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More mixed messages on tanking from Buster Olney

This is where I throw up my hands.

Charles LeClaire-USA TODAY Sports

Is tanking bad or isn't it? Should teams engage in it or shouldn't they? Is it actually tanking or is it rebuilding?

We've been talking a lot about this the last few weeks, I know. And the main reason we keep talking about is because ESPN's Buster Olney has written numerous columns about it, noting how executives throughout baseball are concerned about the number of teams "punting" on 2016.

To this point, Olney has admitted that, under the current system, it's best for teams to engage in "tanking" (or what you and I call "rebuilding"), but by using the word "tanking" has implied that it's an unethical practice.

Teams shouldn't tank. That's been the point of the crusade Olney has been championing.

So you can imagine the confusion when, on Sunday, Olney wrote about the Baltimore Orioles' pursuit of Yovanni Gallardo and Dexter Fowler, and noted the dangers the Orioles would be facing if they went ahead and signed both players (Insider access required).

The Baltimore Orioles must consider their chances for a competitive future as they discuss the possible signings of pitcher Yovani Gallardo and outfielder Dexter Fowler, writes Peter Schmuck. Roch Kubatko digs a little deeper into the Orioles' pursuit...

... As Schmuck wrote in his piece, the Orioles cannot take lightly the idea of forfeiting their first two draft picks at a time when their farm system is considered to be one of baseball's worst. Keith Law ranked Baltimore's collection of prospects 27th in the majors. The Baltimore organization has been greatly sabotaged by injuries to its best young minor league pitchers, Dylan Bundy and Hunter Harvey.

Of course, Schmuck is 100% correct. The O's should think long and hard about whether or not Fowler and Gallardo will do enough for them to win the AL East, or come close to winning the AL wild card, especially if it means giving up two draft picks.

However, this isn't the same advice Olney was giving back in December when Olney was criticizing teams like the Phillies for not spending their payroll on free agents, all in an effort to try and win 75-80 wins in 2016.

From the outside looking in, the Phillies would appear to have the payroll flexibility, in 2016 and beyond, to go after any of these players. Any of these players, or two or three, would represent some sort of upgrade for a team that had the worst record in the majors last year.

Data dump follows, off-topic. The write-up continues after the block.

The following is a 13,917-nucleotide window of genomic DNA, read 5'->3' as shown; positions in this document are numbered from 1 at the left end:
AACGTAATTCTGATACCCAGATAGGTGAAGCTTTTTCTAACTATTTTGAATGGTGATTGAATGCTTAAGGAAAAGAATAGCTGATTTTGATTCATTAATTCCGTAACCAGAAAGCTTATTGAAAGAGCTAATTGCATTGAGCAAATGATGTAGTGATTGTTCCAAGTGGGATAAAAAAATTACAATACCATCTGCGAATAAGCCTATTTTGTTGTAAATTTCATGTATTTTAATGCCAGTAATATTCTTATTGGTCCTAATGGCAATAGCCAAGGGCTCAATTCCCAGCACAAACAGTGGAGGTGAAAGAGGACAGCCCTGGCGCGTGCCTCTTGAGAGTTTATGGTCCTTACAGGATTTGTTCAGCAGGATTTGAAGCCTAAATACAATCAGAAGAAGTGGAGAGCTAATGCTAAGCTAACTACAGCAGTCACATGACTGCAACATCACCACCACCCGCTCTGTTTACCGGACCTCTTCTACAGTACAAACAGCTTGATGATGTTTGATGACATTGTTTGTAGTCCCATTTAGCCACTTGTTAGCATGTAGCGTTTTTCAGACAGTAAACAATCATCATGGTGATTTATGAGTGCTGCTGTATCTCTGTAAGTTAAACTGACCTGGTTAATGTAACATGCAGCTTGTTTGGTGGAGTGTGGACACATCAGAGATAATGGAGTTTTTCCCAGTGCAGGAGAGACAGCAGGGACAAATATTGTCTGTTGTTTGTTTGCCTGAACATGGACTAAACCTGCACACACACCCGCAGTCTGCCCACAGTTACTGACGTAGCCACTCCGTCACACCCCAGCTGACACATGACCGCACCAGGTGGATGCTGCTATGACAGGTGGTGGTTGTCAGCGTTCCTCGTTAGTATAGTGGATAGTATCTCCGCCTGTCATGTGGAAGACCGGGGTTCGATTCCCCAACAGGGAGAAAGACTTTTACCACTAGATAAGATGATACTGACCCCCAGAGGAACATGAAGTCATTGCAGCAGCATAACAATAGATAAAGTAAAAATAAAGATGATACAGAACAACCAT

Nobody expects the Phillies to contend for the National League East title in 2016, but the team does have the option of signing one or more of the available free agents right now without surrendering prospects or interrupting the restocking of the farm system, for the sake of being more competitive next summer. (Yes, some of the remaining free agents are attached to draft-pick compensation, but the Phillies' first-round pick is protected.) They have the option of building a team that will be closer to 80 wins than 60.

Sure, the Phils have a better farm system than the O's do, and yes, the Phillies would not have to give up a first round draft pick if they had signed a top free agent. But they would have given up the first pick in the second round as well as the slot money that goes with it and, more importantly, sucked up three or four roster spots for veteran players who aren't going to help them make the playoffs this season.

It's mystifying that now, in the case of the Orioles, Olney seems to be arguing the exact opposite, that it would be smarter for Baltimore to consider the wisdom of signing a couple free agents who will not help them enough to win the AL East.

The worst place the Orioles can be is stuck in the middle, not quite good enough to win now, but not terrible enough to finish deep in the standings and pick at or near the top of the draft. They should either move forward or take a step back, and while the signing of Gallardo and/or Fowler may not be enough to get them back into the postseason, the decision to push ahead would be understandable.

"The worst place the Orioles can be is stuck in the middle, not quite good enough to win now, but not terrible enough to finish deep in the standings and pick at or near the top of the draft."

Precisely. That is exactly what the Phillies, Braves, Reds, Rockies, Padres and Brewers are hoping to avoid. That is exactly why these teams are not going through the motions of trying to win an extra 10 games in 2016 when all it will do is turn them from being pretty bad to merely... mediocre.

That is why this is not tanking. And now it appears the tanking argument is collapsing in on itself, and it's taking Olney with it.

Baltimore is talented enough that, even if they don't sign Gallardo and Fowler this off-season, they won't be bad. They'll be an 82-85 win team and, if everything breaks right, they could approach 87-90 wins. So the situations are different.

But the overall point is clear. In Baltimore's case, adding free agents when it won't get you into the playoffs is silly, especially if it is going to hurt your chances of winning in the future.

In other words, there is an argument for the O's to not go all-in in 2016, so that they can remain competitive in 2017 and beyond. Because make no mistake, without Gallardo and Fowler, the Orioles will be worse in '16 than they would be if they had them.

Sounds like a very different tune from December.

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